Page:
The case was broken open originally by a former member of Megawati's PDI-P named Agus Condro Prayitno. Prayitno told KPK officials he and dozens of other lawmakers had received billions of rupiah to guarantee Goeltom's re-election as deputy governor. Prayitno, also suspected of corruption, told the court he had decided to disclose the facts to clear his conscience and added that he had returned the ill-gotten funds.

Goeltom, who has since left the central bank, apparently is not under threat of indictment because there is no proof that she knew bribes were being paid to install her in office, although she was called to the Anti-Corruption Court this week to answer questions. She said it had been four years since she had seen Nunun Nurbaeti Daradjatun, considered the missing link in the case. Nurbaeti is a businesswoman and wife of former Deputy National Police Chief Adang Daradjatun, who is now a member of Parliament for the pro-Islamic PKS party.

Nurbaeti, nonetheless said to be an associate of Goeltom's, has been identified as having delivered the bagfuls of checks to the lawmakers' offices. However, she has since fled to Singapore, citing a mysterious illness that rendered her incapable of remembering anything. She has subsequently ignored several summonses from the KPK while her lawyer, Ina Rachman, claims she is being treated for an illness that causes memory loss, which has become a running joke in political circles.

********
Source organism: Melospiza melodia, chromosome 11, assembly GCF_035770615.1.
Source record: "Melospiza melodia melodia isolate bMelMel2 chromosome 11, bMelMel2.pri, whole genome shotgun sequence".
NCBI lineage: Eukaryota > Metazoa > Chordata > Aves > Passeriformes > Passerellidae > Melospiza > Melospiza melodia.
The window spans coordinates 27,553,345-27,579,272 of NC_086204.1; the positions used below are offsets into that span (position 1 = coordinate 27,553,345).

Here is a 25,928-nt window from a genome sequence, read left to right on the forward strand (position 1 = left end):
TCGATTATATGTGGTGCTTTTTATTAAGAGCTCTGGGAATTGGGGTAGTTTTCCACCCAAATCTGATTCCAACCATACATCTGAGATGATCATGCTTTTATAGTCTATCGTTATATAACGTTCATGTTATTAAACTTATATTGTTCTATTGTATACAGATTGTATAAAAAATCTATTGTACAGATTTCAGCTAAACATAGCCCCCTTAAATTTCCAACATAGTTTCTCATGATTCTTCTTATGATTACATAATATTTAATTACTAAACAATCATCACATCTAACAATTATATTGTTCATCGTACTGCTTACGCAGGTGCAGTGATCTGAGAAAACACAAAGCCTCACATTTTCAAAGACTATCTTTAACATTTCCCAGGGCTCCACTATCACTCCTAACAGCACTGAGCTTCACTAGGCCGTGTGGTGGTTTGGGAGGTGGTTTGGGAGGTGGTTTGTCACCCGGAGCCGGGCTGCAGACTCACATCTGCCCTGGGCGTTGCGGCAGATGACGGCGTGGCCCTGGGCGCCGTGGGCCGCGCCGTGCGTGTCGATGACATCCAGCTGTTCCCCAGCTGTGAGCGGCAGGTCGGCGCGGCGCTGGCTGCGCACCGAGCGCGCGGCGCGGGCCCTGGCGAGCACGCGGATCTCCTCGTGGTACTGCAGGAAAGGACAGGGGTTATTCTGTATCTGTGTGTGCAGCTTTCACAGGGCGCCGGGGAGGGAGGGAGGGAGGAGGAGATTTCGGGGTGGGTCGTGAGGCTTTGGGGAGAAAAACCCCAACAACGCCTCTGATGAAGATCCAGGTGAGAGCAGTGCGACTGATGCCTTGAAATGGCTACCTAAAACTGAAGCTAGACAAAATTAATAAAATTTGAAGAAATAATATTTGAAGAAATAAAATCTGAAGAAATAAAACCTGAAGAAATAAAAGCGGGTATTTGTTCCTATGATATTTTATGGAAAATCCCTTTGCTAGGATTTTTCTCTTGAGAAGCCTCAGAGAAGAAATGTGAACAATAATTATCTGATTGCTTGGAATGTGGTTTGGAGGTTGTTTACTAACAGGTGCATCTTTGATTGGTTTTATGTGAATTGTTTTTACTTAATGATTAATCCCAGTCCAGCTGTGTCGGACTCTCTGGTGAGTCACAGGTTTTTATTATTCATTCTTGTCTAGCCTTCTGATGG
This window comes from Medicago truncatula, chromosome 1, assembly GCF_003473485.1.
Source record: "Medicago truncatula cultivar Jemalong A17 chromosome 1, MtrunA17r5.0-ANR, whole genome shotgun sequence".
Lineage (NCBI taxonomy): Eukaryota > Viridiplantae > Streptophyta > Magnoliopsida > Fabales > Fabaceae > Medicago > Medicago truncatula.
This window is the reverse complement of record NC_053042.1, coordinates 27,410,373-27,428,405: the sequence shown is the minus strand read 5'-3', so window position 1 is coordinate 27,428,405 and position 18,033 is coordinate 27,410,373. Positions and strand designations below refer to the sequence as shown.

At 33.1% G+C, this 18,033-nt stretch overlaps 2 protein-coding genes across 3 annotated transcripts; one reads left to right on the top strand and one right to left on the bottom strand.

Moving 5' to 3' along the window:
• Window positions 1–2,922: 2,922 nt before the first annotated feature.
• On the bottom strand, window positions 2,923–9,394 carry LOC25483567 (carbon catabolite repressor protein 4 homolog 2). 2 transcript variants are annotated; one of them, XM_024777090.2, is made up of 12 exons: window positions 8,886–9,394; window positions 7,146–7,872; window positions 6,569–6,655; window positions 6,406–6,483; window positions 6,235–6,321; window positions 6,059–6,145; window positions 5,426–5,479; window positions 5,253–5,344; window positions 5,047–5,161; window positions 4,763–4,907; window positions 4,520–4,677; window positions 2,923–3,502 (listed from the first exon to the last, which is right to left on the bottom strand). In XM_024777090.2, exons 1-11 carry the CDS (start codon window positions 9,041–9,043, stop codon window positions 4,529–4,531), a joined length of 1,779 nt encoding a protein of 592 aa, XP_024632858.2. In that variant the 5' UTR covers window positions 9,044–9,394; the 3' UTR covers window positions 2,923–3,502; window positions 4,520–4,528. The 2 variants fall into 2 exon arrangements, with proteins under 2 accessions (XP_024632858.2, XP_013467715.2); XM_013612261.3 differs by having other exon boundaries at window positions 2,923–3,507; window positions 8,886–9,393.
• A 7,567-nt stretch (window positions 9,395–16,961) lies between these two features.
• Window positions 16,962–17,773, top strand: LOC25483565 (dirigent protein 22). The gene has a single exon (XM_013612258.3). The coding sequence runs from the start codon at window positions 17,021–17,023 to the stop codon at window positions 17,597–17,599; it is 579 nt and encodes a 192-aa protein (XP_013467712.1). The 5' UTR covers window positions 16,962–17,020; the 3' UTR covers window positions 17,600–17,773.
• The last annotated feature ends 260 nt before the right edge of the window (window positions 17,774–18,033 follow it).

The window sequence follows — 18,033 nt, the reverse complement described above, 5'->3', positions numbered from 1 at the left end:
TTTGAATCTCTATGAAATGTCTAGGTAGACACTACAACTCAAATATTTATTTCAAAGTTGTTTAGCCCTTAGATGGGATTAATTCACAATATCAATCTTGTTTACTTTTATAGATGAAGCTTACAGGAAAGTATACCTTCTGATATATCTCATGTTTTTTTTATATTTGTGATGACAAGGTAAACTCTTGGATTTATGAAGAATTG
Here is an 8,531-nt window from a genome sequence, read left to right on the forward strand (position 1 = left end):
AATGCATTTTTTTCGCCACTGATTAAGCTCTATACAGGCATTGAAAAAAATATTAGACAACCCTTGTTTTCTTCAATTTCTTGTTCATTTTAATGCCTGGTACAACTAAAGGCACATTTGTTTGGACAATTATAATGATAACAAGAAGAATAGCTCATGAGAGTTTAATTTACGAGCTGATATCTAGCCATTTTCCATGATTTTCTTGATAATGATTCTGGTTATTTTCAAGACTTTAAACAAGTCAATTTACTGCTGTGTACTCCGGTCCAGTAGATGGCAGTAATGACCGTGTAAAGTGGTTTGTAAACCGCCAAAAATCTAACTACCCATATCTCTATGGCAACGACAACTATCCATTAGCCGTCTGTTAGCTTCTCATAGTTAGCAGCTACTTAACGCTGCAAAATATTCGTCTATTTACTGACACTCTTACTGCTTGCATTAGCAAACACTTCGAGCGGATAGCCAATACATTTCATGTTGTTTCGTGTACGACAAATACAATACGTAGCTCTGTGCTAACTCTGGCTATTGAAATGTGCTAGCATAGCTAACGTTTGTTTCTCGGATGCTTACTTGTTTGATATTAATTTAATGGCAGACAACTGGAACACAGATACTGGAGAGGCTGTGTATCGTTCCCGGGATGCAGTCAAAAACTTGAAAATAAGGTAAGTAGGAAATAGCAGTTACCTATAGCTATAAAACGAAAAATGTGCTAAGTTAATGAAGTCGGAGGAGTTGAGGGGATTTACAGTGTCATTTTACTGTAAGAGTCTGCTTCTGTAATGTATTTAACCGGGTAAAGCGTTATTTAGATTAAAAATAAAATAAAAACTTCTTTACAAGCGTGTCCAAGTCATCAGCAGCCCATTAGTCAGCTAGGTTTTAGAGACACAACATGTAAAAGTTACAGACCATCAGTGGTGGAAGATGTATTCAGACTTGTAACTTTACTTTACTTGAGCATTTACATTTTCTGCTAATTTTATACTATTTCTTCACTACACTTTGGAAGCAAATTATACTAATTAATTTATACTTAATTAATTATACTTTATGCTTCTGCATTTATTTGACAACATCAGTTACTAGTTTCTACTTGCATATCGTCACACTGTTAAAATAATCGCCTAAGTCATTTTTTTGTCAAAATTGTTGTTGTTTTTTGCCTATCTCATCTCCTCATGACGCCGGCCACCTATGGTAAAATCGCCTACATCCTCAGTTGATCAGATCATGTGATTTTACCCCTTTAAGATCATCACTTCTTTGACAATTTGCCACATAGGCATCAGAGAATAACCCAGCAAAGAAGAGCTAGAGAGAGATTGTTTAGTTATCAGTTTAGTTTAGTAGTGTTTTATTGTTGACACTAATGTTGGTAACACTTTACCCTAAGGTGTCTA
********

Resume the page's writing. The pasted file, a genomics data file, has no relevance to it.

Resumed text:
Rachman, however, says claims that her client was not ill are false. "She is still ill. According to her family, her condition is deteriorating and there's nothing they can do,” Rachman told reporters in Jakarta.

According to testimony in the various trials, some 480 travelers' checks totaling Rp24 billion (US$2.8 million) were handed out to lawmakers, who claimed they thought the money was campaign contributions that weren't linked to any particular legislative action.